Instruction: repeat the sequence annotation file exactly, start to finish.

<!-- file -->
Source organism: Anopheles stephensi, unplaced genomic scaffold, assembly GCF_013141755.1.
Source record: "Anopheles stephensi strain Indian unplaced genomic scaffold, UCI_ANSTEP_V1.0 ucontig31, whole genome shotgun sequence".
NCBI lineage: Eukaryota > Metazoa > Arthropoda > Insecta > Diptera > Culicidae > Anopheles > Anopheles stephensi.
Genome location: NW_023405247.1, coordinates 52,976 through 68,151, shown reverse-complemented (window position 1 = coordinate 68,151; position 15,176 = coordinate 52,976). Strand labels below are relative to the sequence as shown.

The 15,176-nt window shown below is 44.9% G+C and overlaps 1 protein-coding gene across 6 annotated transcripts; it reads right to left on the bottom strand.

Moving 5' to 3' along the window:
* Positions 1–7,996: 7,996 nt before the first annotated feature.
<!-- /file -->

Source organism: Anopheles stephensi, unplaced genomic scaffold, assembly GCF_013141755.1.
Source record: "Anopheles stephensi strain Indian unplaced genomic scaffold, UCI_ANSTEP_V1.0 ucontig31, whole genome shotgun sequence".
NCBI lineage: Eukaryota > Metazoa > Arthropoda > Insecta > Diptera > Culicidae > Anopheles > Anopheles stephensi.
Genome location: NW_023405247.1, coordinates 52,976 through 68,151, shown reverse-complemented (window position 1 = coordinate 68,151; position 15,176 = coordinate 52,976). Strand labels below are relative to the sequence as shown.

The 15,176-nt window shown below is 44.9% G+C and overlaps 1 protein-coding gene across 6 annotated transcripts; it reads right to left on the bottom strand.

Moving 5' to 3' along the window:
* Positions 1–7,996: 7,996 nt before the first annotated feature.